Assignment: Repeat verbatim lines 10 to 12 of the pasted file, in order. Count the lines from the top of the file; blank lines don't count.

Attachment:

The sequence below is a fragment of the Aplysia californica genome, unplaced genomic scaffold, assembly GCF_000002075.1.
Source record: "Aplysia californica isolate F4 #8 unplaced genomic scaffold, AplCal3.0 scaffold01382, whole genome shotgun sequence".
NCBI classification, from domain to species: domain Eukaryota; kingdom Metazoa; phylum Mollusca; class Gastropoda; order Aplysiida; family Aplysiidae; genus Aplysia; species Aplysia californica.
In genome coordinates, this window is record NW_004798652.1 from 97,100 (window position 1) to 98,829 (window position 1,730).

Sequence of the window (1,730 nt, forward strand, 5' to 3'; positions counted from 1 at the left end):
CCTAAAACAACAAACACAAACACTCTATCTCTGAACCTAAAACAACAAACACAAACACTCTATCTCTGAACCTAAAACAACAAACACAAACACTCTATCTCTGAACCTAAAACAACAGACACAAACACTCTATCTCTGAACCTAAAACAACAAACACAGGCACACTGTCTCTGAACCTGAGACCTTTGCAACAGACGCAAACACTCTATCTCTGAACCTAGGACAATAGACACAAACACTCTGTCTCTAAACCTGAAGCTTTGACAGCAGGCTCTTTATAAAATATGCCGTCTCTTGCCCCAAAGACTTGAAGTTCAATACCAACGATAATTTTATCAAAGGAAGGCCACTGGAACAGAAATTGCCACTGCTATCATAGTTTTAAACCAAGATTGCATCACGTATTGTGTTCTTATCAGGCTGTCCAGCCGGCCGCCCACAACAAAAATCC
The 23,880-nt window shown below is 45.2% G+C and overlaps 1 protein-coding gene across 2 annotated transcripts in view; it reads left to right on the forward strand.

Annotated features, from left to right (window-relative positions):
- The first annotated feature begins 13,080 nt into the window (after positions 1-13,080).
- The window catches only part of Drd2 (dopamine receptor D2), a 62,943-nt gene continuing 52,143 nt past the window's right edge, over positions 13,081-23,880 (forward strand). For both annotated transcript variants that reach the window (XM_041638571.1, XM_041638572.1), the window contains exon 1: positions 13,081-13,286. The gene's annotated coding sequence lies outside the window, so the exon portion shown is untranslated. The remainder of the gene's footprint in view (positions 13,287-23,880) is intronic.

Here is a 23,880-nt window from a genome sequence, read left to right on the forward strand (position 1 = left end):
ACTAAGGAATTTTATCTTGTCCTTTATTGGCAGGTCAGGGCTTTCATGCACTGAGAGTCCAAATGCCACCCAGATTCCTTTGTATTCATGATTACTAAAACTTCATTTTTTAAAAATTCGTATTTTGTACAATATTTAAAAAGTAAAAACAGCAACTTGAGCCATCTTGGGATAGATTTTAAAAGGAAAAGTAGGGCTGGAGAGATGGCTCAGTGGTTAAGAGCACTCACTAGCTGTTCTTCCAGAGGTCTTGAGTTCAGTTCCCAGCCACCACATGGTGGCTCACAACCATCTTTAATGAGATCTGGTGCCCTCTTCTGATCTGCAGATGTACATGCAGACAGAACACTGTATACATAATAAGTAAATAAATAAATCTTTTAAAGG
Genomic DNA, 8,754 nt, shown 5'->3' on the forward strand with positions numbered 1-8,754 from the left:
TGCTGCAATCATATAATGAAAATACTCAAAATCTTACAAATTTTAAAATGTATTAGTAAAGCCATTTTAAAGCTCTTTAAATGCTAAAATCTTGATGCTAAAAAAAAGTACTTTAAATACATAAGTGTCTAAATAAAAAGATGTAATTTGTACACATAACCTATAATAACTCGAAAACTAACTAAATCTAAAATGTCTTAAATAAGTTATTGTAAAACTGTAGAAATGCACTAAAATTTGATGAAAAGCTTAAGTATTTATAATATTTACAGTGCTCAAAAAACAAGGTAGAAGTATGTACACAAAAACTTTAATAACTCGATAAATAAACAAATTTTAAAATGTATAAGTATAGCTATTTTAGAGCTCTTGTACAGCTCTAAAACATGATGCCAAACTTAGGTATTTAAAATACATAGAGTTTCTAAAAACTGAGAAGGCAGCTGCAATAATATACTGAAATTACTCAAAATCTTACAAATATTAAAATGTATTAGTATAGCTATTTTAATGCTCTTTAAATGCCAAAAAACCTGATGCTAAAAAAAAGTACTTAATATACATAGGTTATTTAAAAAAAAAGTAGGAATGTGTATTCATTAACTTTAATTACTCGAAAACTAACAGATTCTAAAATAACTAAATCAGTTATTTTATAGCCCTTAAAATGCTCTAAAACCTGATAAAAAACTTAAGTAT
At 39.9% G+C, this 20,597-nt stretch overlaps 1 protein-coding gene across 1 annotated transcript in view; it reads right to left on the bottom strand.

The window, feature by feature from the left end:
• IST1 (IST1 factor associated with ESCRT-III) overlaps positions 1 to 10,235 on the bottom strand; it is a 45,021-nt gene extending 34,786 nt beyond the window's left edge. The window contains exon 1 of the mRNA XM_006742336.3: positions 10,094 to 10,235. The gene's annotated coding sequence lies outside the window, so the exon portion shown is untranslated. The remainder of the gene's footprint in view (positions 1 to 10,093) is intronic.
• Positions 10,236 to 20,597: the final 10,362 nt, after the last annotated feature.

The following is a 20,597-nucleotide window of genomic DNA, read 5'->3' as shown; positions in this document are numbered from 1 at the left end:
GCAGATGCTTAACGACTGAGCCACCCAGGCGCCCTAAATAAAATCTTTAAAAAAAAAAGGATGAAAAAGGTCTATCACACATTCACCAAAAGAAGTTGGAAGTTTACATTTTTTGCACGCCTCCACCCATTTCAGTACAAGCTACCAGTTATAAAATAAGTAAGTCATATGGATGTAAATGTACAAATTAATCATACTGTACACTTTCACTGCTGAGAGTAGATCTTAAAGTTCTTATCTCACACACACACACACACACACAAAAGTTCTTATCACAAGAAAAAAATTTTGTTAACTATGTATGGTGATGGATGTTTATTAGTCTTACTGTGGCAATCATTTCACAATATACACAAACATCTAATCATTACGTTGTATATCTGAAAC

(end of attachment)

- The window catches only part of Drd2 (dopamine receptor D2), a 62,943-nt gene continuing 52,143 nt past the window's right edge, over positions 13,081-23,880 (forward strand). For both annotated transcript variants that reach the window (XM_041638571.1, XM_041638572.1), the window contains exon 1: positions 13,081-13,286. The gene's annotated coding sequence lies outside the window, so the exon portion shown is untranslated. The remainder of the gene's footprint in view (positions 13,287-23,880) is intronic.

Here is a 23,880-nt window from a genome sequence, read left to right on the forward strand (position 1 = left end):
ACTAAGGAATTTTATCTTGTCCTTTATTGGCAGGTCAGGGCTTTCATGCACTGAGAGTCCAAATGCCACCCAGATTCCTTTGTATTCATGATTACTAAAACTTCATTTTTTAAAAATTCGTATTTTGTACAATATTTAAAAAGTAAAAACAGCAACTTGAGCCATCTTGGGATAGATTTTAAAAGGAAAAGTAGGGCTGGAGAGATGGCTCAGTGGTTAAGAGCACTCACTAGCTGTTCTTCCAGAGGTCTTGAGTTCAGTTCCCAGCCACCACATGGTGGCTCACAACCATCTTTAATGAGATCTGGTGCCCTCTTCTGATCTGCAGATGTACATGCAGACAGAACACTGTATACATAATAAGTAAATAAATAAATCTTTTAAAGG